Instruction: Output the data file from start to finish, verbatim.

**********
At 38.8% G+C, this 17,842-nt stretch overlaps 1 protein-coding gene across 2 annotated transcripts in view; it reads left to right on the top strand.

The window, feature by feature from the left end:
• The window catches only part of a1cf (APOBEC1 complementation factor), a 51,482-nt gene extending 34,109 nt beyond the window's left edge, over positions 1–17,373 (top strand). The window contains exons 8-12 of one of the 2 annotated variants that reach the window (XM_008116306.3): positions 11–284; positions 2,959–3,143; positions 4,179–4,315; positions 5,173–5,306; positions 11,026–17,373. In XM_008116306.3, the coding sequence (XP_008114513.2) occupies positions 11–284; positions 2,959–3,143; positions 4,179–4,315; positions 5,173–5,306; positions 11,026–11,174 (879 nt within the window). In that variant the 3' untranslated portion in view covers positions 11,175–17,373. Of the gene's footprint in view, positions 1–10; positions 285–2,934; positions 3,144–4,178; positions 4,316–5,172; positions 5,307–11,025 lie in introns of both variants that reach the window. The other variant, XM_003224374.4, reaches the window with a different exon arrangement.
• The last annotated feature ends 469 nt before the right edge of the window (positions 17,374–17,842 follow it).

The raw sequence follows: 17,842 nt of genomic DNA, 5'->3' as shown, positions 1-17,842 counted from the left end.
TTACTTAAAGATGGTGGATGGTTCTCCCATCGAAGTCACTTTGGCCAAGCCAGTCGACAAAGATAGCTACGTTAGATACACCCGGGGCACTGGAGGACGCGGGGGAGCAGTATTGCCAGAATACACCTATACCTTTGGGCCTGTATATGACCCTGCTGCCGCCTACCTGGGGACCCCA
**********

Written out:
At 38.8% G+C, this 17,842-nt stretch overlaps 1 protein-coding gene across 2 annotated transcripts in view; it reads left to right on the top strand.

The window, feature by feature from the left end:
• The window catches only part of a1cf (APOBEC1 complementation factor), a 51,482-nt gene extending 34,109 nt beyond the window's left edge, over positions 1–17,373 (top strand). The window contains exons 8-12 of one of the 2 annotated variants that reach the window (XM_008116306.3): positions 11–284; positions 2,959–3,143; positions 4,179–4,315; positions 5,173–5,306; positions 11,026–17,373. In XM_008116306.3, the coding sequence (XP_008114513.2) occupies positions 11–284; positions 2,959–3,143; positions 4,179–4,315; positions 5,173–5,306; positions 11,026–11,174 (879 nt within the window). In that variant the 3' untranslated portion in view covers positions 11,175–17,373. Of the gene's footprint in view, positions 1–10; positions 285–2,934; positions 3,144–4,178; positions 4,316–5,172; positions 5,307–11,025 lie in introns of both variants that reach the window. The other variant, XM_003224374.4, reaches the window with a different exon arrangement.
• The last annotated feature ends 469 nt before the right edge of the window (positions 17,374–17,842 follow it).

The raw sequence follows: 17,842 nt of genomic DNA, 5'->3' as shown, positions 1-17,842 counted from the left end.
TTACTTAAAGATGGTGGATGGTTCTCCCATCGAAGTCACTTTGGCCAAGCCAGTCGACAAAGATAGCTACGTTAGATACACCCGGGGCACTGGAGGACGCGGGGGAGCAGTATTGCCAGAATACACCTATACCTTTGGGCCTGTATATGACCCTGCTGCCGCCTACCTGGGGACCCCA